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Task Force
Written and directed by Delmer Daves
Produced by Jerry Wald
Cast: Gary Cooper as Jonathan Scott
Jane Wyatt as Mary Morgan
MGM/UA Home Video, 1949, 116 min., Video

Actual historical footage mixes with Hollywood glamour in this film to produce a semi-documentary on the history of the aircraft carrier from 1922 to 1949. This popular movie includes a 15-minute segment aboard an aircraft carrier in April 1945 during the Battle of Okinawa, where Japanese kamikazes attack and damage the ship. Gary Cooper and Jane Wyatt, both Academy Award winners, star in this movie. Cooper plays Jonathan Scott, who starts his naval career as a pilot in 1922 on the first aircraft carrier Langley, participates in the Battle of Midway as Operations Officer on the carrier Yorktown, and commands his own carrier during the Battle of Okinawa. Wyatt plays Mary Morgan, who marries Scott several years after her first husband dies in a flight accident on the Langley while testing carrier planes together with Scott.

Humor, romance, and top-notch acting make this an enjoyable film. In addition, historical events and details generally are presented accurately, although the writer takes some liberty with facts in order to produce a commercial film. For example, Scott commands a carrier with a code name of Clipper, but the real name is never given. The film's director skillfully mixes actual battle footage with staged shots to give the impression that Scott and his men are taking part in the battle. The footage of kamikaze attacks actually comes from many different dates and locations, but the film combines these into one day.

This movie captures the tension and worry of the carrier men as they wait four long days for the impending Japanese kamikaze attacks. One waiting man says, "Worst thing about the Navy is you're either bored stiff or scared stiff." Rumors go through the fleet that the Japanese may have as many 7,000 kamikaze planes ready to attack. On April 6, the mass kamikaze attacks come with about 400 planes (O'Neill 1999, 144). Kamikaze pilots dive into Scott's carrier, causing many deaths and great damage to the point where it is in danger of sinking. Scott refuses to leave the ship, and his men and nearby ships finally put out the fires. The seriously damaged carrier limps back to the U.S. and does not participate in any more battles during World War II.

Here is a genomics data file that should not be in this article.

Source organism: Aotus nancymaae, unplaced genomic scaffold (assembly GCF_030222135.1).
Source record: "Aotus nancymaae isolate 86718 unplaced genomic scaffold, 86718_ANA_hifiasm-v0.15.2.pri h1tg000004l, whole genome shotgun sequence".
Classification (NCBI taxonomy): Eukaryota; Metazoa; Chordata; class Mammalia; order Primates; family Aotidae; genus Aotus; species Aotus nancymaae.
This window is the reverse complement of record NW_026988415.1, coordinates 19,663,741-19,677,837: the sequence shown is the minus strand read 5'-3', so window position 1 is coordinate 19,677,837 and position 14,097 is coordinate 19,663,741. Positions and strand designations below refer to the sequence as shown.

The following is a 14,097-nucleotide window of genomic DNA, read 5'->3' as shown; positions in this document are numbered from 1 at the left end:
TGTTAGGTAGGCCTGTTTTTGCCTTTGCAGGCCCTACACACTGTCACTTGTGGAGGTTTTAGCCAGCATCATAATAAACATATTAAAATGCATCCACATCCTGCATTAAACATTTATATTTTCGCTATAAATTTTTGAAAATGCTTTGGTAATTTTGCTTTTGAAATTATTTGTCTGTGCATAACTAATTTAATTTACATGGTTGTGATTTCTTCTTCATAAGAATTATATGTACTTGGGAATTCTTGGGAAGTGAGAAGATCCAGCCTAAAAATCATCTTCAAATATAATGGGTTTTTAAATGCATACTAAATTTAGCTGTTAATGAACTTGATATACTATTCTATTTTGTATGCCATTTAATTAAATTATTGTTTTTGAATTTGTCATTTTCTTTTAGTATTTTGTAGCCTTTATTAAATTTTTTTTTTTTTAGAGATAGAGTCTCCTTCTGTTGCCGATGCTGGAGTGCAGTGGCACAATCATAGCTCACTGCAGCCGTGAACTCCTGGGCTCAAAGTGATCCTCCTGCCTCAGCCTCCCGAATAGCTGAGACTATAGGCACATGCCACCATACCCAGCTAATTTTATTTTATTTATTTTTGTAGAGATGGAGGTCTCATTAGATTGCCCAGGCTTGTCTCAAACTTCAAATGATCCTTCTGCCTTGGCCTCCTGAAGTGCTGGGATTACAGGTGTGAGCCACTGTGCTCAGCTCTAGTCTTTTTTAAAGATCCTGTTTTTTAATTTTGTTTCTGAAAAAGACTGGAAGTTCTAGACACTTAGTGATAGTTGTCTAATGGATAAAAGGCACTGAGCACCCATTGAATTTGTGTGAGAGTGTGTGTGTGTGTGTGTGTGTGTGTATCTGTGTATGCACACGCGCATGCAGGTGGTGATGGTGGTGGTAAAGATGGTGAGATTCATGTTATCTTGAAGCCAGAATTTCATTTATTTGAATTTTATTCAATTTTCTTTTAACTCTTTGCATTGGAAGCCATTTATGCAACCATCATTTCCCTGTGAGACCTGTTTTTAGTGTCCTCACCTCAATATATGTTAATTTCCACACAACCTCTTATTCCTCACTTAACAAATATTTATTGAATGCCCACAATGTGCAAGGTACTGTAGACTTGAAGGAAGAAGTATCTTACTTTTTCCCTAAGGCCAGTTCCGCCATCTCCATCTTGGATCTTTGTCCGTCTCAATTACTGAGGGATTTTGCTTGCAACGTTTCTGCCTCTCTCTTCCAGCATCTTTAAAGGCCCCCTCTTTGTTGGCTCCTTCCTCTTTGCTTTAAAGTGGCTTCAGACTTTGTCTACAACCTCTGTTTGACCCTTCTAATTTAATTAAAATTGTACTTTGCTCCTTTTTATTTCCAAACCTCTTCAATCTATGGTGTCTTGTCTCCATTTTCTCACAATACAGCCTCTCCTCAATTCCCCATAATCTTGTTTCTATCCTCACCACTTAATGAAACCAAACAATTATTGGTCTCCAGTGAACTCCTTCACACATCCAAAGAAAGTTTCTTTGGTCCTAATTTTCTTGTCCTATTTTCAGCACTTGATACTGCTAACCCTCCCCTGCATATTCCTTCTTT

During the Battle of Okinawa, this film shows the kamikaze attacks only from the standpoint of Americans on the carrier and in its fighter planes. The Japanese kamikaze pilots and their leaders remain invisible throughout the battle. The Americans do not belittle or disparage the kamikaze attacks as a military strategy, and instead the film focuses on the response of Commander Scott and his men to a serious combat threat.

Through this film many Americans in the late 1949 saw in theaters for the first time extended footage related to the kamikaze attacks that caused so much fear and damage off Okinawa. Task Force captures the tense atmosphere prior to the attacks, the damage after the hits, and the grief for the many lives lost.

Source Cited

O'Neill, Richard. 1999. Originally published in 1981 as an illustrated edition. Suicide Squads: The Men and Machines of World War II Special Operations. London: Salamander Books.